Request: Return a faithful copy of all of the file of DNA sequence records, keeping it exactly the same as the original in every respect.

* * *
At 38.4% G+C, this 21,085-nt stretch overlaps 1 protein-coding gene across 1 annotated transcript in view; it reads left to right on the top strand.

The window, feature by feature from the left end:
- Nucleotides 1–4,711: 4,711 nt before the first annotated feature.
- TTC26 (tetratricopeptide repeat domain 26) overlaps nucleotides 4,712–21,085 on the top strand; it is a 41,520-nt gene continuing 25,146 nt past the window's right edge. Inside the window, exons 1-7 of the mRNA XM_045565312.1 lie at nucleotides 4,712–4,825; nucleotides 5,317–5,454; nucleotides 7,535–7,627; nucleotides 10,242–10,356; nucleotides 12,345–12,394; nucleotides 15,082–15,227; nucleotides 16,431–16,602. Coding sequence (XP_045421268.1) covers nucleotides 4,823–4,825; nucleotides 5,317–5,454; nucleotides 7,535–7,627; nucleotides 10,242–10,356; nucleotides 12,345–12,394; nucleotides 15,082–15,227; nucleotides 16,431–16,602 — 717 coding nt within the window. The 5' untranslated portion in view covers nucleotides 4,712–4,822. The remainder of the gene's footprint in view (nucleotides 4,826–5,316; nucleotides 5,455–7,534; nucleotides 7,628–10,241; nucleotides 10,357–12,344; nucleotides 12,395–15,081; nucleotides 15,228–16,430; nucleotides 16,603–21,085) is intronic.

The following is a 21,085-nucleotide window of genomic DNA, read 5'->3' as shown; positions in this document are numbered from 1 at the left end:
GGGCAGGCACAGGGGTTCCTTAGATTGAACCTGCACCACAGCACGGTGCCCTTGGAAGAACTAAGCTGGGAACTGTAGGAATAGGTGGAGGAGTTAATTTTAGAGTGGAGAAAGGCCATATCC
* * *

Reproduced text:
At 38.4% G+C, this 21,085-nt stretch overlaps 1 protein-coding gene across 1 annotated transcript in view; it reads left to right on the top strand.

The window, feature by feature from the left end:
- Nucleotides 1–4,711: 4,711 nt before the first annotated feature.
- TTC26 (tetratricopeptide repeat domain 26) overlaps nucleotides 4,712–21,085 on the top strand; it is a 41,520-nt gene continuing 25,146 nt past the window's right edge. Inside the window, exons 1-7 of the mRNA XM_045565312.1 lie at nucleotides 4,712–4,825; nucleotides 5,317–5,454; nucleotides 7,535–7,627; nucleotides 10,242–10,356; nucleotides 12,345–12,394; nucleotides 15,082–15,227; nucleotides 16,431–16,602. Coding sequence (XP_045421268.1) covers nucleotides 4,823–4,825; nucleotides 5,317–5,454; nucleotides 7,535–7,627; nucleotides 10,242–10,356; nucleotides 12,345–12,394; nucleotides 15,082–15,227; nucleotides 16,431–16,602 — 717 coding nt within the window. The 5' untranslated portion in view covers nucleotides 4,712–4,822. The remainder of the gene's footprint in view (nucleotides 4,826–5,316; nucleotides 5,455–7,534; nucleotides 7,628–10,241; nucleotides 10,357–12,344; nucleotides 12,395–15,081; nucleotides 15,228–16,430; nucleotides 16,603–21,085) is intronic.

The following is a 21,085-nucleotide window of genomic DNA, read 5'->3' as shown; positions in this document are numbered from 1 at the left end:
GGGCAGGCACAGGGGTTCCTTAGATTGAACCTGCACCACAGCACGGTGCCCTTGGAAGAACTAAGCTGGGAACTGTAGGAATAGGTGGAGGAGTTAATTTTAGAGTGGAGAAAGGCCATATCC